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Day: December 17, 2021

Trying out Spark Streaming

Tomaz Kastrun continues a series on Spark. Part 15 provides an introduction to Spark Streaming:

Spark Streaming or Structured Streaming is a scalable and fault-tolerant, end-to-end stream processing engine. it is built on the Spark SQL engine. Spark SQL engine will is responsible for running results sets for streaming data, regardless of static or continuously in coming stream data.

Spark stream can use Dataframe (or Datasets) API in Scala, Python, R or Java to work on handling data ingest, creating streaming analytics and do all the computations. All these requests and workloads are done against Spark SQL engine.

I don’t think I’ve ever seen an example of using Spark Streaming in R, so that one’s new to me.

Part 16 looks at DataFrame operations in Spark Streaming:

When working with Spark Streaming from file based ingestion, user must predefine the schema. This will require not only better performance but consistent data ingest for streaming data. There is always possibility to set the spark.sql.streaming.schemaInference to true to enable Spark to infer schema on read or automatically.

Check out both of those posts.

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Log Replay for Azure SQL Managed Instance

Joey D’Antoni has some quick notes on the Log Replay Service:

Recently, I’ve started on a project where we are migrating a customer to Azure SQL Managed Instance, which now supports a few different migration paths. You can simply backup and restore from a database backup, but you can’t apply a log or differential backup to that database. You can also use the Database Migration Service, but that requires a lot of infrastructure and Azure configuration. The log replay service, or LRS, is the functional equivalent of log shipping to your new managed instance database. While log shipping is a well known methodology for both database migrations or disaster recovery. However, the implementation is a little different–let’s talk about how it works.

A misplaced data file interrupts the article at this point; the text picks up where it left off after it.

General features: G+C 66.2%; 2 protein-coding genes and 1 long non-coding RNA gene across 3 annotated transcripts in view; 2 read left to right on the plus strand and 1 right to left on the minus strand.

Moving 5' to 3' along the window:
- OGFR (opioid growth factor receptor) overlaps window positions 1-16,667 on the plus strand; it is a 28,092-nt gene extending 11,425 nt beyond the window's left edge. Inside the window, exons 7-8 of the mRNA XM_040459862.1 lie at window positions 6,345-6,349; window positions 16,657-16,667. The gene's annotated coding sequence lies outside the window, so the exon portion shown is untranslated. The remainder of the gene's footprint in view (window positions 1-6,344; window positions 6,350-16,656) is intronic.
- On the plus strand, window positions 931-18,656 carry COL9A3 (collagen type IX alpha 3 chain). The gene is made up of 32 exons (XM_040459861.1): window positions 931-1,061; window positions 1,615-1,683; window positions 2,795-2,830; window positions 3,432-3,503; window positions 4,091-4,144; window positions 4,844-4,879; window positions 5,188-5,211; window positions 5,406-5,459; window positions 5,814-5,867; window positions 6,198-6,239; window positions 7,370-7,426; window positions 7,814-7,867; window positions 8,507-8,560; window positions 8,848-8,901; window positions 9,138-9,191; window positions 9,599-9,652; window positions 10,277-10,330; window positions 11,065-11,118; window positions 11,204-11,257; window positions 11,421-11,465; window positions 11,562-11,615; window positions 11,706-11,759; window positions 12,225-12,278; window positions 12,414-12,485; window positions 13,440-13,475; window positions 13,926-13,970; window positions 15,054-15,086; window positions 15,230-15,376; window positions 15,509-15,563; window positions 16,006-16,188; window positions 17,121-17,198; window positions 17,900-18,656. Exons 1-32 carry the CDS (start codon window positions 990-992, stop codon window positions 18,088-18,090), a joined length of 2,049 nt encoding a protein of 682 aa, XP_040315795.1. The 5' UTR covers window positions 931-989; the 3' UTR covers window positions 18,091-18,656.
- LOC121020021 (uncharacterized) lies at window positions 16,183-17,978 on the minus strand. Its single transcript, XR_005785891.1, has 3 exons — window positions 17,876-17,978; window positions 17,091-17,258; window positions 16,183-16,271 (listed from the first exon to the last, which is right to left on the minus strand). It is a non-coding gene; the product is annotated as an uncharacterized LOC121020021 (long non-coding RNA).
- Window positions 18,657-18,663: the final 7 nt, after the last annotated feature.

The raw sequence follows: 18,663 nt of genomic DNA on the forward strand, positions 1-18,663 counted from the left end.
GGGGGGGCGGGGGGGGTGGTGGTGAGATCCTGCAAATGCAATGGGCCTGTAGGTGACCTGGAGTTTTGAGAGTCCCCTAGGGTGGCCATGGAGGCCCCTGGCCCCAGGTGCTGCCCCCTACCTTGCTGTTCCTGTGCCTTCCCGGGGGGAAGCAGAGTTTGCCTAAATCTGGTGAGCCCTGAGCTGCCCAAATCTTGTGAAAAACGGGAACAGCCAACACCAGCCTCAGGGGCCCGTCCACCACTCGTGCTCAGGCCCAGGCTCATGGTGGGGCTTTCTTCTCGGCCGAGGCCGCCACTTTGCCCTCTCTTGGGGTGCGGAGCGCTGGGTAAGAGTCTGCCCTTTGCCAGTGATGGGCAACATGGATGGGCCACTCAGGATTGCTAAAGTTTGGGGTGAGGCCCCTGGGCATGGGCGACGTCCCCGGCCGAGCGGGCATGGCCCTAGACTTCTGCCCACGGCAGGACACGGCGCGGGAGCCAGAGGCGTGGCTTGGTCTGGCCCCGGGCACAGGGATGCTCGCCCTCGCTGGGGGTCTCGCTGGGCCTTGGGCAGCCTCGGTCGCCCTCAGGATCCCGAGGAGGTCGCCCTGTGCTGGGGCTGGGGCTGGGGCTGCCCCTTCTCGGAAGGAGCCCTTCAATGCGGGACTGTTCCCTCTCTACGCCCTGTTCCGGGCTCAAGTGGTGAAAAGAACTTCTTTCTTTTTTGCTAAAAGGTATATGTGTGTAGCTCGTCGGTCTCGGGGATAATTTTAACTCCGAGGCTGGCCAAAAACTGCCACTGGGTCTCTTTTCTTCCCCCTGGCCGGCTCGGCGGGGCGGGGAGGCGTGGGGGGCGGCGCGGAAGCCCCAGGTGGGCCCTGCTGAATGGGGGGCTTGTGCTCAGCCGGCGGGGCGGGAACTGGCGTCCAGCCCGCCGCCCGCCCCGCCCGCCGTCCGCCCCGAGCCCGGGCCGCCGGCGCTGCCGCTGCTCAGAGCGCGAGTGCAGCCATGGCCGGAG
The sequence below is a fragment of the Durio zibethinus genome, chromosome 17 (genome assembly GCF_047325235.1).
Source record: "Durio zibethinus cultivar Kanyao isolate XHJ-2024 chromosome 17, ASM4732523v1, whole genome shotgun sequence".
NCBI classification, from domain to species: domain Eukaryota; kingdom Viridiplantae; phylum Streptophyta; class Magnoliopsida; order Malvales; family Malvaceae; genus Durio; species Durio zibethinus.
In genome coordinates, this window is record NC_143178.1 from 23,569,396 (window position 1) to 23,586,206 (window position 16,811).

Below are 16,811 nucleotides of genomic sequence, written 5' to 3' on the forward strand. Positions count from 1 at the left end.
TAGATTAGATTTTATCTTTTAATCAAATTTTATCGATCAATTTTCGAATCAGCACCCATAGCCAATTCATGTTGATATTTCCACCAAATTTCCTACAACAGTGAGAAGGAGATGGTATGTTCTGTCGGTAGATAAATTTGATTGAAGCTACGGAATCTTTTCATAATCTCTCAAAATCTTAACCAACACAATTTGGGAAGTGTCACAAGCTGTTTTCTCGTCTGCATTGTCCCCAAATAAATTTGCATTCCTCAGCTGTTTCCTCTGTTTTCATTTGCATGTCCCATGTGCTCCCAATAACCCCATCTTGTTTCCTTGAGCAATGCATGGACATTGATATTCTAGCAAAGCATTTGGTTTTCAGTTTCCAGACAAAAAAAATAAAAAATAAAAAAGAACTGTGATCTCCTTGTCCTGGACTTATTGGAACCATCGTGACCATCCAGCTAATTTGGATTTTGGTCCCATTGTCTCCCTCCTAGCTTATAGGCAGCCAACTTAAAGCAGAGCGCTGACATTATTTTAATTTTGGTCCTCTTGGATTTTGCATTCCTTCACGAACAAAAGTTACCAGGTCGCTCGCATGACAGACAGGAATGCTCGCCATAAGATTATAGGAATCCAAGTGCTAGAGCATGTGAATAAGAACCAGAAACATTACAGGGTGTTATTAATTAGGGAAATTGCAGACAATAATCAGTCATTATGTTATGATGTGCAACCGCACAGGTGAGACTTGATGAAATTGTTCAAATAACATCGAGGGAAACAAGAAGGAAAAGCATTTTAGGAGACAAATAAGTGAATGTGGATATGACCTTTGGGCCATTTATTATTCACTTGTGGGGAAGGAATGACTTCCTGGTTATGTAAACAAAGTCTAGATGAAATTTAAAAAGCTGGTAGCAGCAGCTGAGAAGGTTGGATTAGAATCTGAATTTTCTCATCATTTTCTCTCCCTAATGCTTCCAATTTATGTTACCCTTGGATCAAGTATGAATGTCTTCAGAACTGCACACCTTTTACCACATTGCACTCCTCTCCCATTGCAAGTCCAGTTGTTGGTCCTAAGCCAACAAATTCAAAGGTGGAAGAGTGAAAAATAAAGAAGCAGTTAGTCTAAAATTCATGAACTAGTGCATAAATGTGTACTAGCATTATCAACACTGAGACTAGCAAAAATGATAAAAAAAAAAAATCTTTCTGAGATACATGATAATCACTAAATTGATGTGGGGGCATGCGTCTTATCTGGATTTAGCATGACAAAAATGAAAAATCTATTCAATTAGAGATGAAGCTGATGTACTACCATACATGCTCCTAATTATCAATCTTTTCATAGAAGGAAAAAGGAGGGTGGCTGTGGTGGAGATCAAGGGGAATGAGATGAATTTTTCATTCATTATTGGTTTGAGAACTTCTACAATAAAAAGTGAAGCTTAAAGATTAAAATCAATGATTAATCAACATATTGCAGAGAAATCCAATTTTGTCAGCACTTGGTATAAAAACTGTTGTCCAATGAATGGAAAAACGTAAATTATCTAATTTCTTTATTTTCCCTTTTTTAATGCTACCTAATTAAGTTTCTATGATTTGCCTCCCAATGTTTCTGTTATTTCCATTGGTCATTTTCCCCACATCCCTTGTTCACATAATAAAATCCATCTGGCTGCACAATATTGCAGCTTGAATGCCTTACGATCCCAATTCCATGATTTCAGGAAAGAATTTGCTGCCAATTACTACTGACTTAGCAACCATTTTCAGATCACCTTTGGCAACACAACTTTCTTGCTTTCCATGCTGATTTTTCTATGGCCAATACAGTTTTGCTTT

Click through to see how it differs.

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Reviewing Azure Options for PostgreSQL and MySQL

Maria Zakourdaev has a pair of info sheets. First up is Azure Database for MySQL:

MySQL is an open-source relational database that is widely used for web applications, it’s easy to use, reliable, secure, and fast.

Recently Microsoft have announced a new deployment option, Flexible Server, that is now generally available.

If we have a quick look at the available options, we now have Single Server and Flexible server deployment options.

Then we have Azure Database for PostgreSQL:

PostgreSQL is an open-sourced, feature rich and extendable relational database that handles high concurrency workloads easily. It supports complex structures, many advanced data types, Search Tree indexes and also got highly sophisticated query optimizer.

Azure Database for PostgreSQL is an Azure managed services running PostgreSQL community edition. With Flexible Server announced recently, you now have 3 deployment options: Single Server, Flexible Server and Hyperscale/Citus.

Click through for a quick comparison of each available option.

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Matching Supply with Demand using Batch Mode

Joe Obbish has a solution: